revealed a system in which judges appointed attorneys who were friends
or campaign contributors, especially if they were good at speeding the
case through the court. The study confirmed that many state trial
judges operated a patronage system: Attorneys who were beholden to
judges for work turned around and made campaign contributions to those
same judges. Former judge Lanford remembers a colleague, George
Walker, who gave death penalty cases to a friend, the late Joe Cannon.
"Joe was a nice man, but he was incompetent to handle capital
cases," Lanford recalls. "He was George's buddy. He got the
cases because he moved them. There was pressure keep costs down, keep
a system inevitably wound up embracing incompetence. Cannon was one of
the infamous sleeping lawyers; he bragged about hurrying through
trials. In the murder trial of Calvin Burdine, Cannon slept during the
questioning of witnesses, and though he knew about mitigating
character witnesses, he failed to bring them into court to testify.
Burdine was convicted and got the death penalty. Then there was Ronald
Mock, who kept getting appointments (and a steady paycheck) despite
sloppy lawyering that caused him to be disciplined 5 times by the
state bar. Mock defended more than a dozen men who wound up on death
the legislature's credit, the patronage system that bumbled so many
men to death row has been improved by the passage, in 2001, of the
Fair Defense Act. Though it is still up to individual counties how
they appoint attorneys to defend the poor, the act says that judges
have to adopt stricter procedures for appointing attorneys, specify
their qualifications, and pay a "reasonable fee." Counties
also have to set standards (at least 5 years of criminal-law
experience) and require continuing-education seminars in defending
criminals. For the 1st time, the state has provided money to
supplement what counties pay for indigent defense a total of $19.7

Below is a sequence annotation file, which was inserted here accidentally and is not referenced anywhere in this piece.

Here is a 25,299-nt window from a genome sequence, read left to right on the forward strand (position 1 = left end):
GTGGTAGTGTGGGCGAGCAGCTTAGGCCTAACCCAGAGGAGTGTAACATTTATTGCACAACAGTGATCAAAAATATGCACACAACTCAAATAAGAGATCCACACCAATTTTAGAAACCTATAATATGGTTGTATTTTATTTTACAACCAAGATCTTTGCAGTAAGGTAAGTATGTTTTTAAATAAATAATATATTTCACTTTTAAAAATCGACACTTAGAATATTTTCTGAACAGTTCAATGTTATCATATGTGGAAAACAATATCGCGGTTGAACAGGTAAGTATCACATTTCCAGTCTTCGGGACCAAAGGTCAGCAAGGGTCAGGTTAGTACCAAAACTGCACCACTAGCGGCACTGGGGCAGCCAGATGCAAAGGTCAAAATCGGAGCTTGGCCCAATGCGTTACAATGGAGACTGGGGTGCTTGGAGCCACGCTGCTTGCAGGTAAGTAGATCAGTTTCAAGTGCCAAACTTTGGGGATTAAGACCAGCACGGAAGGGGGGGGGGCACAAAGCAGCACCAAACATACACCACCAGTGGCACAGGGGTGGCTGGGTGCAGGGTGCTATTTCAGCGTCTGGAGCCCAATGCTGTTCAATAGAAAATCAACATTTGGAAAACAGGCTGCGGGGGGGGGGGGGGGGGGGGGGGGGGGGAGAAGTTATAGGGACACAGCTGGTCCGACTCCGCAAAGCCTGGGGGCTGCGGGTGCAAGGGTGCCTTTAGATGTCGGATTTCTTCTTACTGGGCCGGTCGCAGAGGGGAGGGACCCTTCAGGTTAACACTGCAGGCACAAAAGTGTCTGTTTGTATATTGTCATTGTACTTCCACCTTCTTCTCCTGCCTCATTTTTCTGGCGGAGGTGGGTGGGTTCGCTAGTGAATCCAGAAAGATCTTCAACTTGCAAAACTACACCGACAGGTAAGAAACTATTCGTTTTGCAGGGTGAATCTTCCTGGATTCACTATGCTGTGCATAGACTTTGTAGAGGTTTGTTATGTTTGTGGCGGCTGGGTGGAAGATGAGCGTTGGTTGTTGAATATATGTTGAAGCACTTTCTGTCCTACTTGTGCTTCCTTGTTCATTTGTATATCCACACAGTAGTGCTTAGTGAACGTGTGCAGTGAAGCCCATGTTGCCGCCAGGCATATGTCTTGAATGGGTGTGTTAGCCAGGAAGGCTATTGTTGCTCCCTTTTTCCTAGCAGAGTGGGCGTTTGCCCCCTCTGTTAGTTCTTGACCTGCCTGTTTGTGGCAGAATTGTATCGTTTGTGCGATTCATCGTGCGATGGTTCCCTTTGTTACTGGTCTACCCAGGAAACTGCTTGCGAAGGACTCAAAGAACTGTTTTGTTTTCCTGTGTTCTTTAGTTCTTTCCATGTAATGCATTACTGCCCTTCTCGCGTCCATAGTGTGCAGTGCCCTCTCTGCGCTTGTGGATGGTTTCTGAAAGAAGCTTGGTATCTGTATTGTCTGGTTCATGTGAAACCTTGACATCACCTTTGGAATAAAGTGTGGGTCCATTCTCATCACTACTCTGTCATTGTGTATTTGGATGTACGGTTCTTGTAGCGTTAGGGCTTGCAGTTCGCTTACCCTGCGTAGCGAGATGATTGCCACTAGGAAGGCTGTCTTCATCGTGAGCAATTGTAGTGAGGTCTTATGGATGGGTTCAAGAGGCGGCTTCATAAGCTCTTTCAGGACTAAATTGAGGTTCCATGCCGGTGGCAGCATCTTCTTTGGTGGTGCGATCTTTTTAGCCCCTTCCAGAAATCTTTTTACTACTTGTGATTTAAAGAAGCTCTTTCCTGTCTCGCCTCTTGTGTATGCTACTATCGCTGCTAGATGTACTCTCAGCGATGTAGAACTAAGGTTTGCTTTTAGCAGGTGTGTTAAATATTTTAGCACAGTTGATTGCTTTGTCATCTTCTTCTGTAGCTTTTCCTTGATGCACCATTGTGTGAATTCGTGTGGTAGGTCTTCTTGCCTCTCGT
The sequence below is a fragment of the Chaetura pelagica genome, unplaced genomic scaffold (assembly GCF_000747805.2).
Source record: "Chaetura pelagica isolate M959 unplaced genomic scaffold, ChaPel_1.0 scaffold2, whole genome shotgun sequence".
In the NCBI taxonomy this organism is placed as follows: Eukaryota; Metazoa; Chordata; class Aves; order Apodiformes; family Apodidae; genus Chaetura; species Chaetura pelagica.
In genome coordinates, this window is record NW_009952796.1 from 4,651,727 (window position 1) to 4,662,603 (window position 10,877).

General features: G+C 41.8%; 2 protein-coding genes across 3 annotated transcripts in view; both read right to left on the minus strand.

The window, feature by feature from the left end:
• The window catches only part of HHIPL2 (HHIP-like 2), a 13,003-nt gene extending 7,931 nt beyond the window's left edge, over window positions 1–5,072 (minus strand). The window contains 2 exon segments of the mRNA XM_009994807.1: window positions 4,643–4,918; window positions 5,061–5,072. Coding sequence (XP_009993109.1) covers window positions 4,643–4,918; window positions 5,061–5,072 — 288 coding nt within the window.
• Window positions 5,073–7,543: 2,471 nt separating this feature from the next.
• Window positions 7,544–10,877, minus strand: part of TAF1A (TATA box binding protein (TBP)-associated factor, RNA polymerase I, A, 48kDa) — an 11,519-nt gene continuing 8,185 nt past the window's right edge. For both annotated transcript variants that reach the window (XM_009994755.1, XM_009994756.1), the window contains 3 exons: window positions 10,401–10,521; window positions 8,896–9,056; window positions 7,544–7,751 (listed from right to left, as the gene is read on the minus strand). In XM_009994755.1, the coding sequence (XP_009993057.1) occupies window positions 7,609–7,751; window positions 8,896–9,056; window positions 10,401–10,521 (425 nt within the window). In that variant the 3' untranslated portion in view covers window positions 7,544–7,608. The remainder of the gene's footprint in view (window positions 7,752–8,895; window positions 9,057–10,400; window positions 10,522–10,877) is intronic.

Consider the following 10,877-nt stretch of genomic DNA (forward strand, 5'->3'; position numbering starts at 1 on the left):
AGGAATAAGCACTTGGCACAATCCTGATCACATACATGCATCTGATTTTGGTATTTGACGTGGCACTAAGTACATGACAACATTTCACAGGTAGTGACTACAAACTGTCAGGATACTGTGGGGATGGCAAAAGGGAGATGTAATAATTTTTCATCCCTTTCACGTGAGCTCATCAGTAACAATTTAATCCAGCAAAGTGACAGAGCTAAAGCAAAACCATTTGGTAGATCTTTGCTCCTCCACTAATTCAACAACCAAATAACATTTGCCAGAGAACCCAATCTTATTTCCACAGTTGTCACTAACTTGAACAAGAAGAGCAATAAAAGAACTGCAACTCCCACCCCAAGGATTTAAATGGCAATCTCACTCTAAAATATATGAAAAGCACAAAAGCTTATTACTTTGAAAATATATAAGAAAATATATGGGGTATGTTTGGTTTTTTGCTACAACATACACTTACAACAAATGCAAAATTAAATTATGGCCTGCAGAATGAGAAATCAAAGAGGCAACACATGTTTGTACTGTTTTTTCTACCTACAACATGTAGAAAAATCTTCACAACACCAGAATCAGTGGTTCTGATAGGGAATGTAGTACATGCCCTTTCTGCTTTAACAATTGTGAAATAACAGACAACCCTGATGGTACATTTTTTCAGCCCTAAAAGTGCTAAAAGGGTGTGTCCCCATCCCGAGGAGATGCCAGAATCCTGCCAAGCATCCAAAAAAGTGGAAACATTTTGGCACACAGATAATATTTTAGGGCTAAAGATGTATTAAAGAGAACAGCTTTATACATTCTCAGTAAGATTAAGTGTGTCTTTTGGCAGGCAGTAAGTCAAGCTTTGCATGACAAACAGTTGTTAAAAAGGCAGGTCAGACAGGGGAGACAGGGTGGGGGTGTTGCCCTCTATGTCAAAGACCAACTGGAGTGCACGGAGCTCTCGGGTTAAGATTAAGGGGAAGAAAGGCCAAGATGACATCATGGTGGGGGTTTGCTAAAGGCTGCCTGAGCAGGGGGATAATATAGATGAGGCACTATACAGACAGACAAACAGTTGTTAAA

million for 2002 and 2003. That is approximately 10 % of the total
cost; most states pay half. The law has been in force only since
January 2002, so it's difficult to gauge its effectiveness. Jim
Bethke, the director of the Task Force on Indigent Defense, says,
"Anecdotally, things have improved." But some defense
lawyers remain unimpressed. "Texas has developed a culture of bad
legal representation," says veteran Austin attorney Rob Owen, who
has defended more than 50 death penalty cases. "Just paying more
money per hour provides more money for poor representation."
Willis would be dead today if not for his appellate lawyers. Back in
1989, Willis had lost his direct appeal before the Court of Criminal
Appeals (CCA), the one that automatically follows a guilty verdict.
After that came his writ of habeas corpus, an appeal that concerns new
evidence and violations of constitutional rights (also filed before
the CCA). Attorneys with the Texas Resource Center, a now-defunct
federally funded organization that represented poor death row inmates,
and then Latham and Watkins, a large international firm with offices
in New York, put on the kind of vigorous defense for Willis that
court-appointed lawyers in Texas could not afford. For instance,
Latham and Watkins, working pro bono for Willis since 1995, has used 5
lawyers, a private investigator, a professor of psychiatry, a forensic
psychologist, a neuropharmacologist, and an arson investigator.
Willis' appellate attorneys looked at the county jail logs and
discovered the daily dopings. They tracked down the psychological
evaluation that said Willis was not a future danger. And they looked
into the strange story of David Long, a convicted ax-murderer who used
to make and sell bathtub speed with Billy Willis. The born-again Long
had met Ernest Willis in the dayroom at the Ellis prison unit in 1990.
Eventually he confessed to the prison psychiatrist that he had set
fire to the Iraan house. The psychiatrist believed Long and set up a
videotaped confession in 1990, during which Long confessed in detail,
saying he had driven from Round Rock to Iraan that night, drinking and
shooting speed. When he got to the house, he started the fire with a
mix of Wild Turkey and Everclear, his favorite drink. Long had motive
("I hated the dude," he said about Billy, toward whom he had
various druggy grudges) and a history of violence: In 1983, after
being fired by his boss, Long had used whiskey to set the man's
trailer on fire. "I killed him because I hated the son of a
bitch," he said in a 1986 confession.
1995 lead attorney Jim Blank, of Latham and Watkins, went to the CCA
with the new evidence. The court ruled in 1996 that trial judge Jones
should hold hearings to determine whether Willis was entitled to a new
trial. The wheels of justice ground slowly; hearings were held
intermittently during the next 3 years. Blank brought forward the
previously ignored witnesses, who testified to Willis' good character.
He found an arson expert who said the state's pour-pattern theory was
all wrong; the patterns on the floor could have been caused by any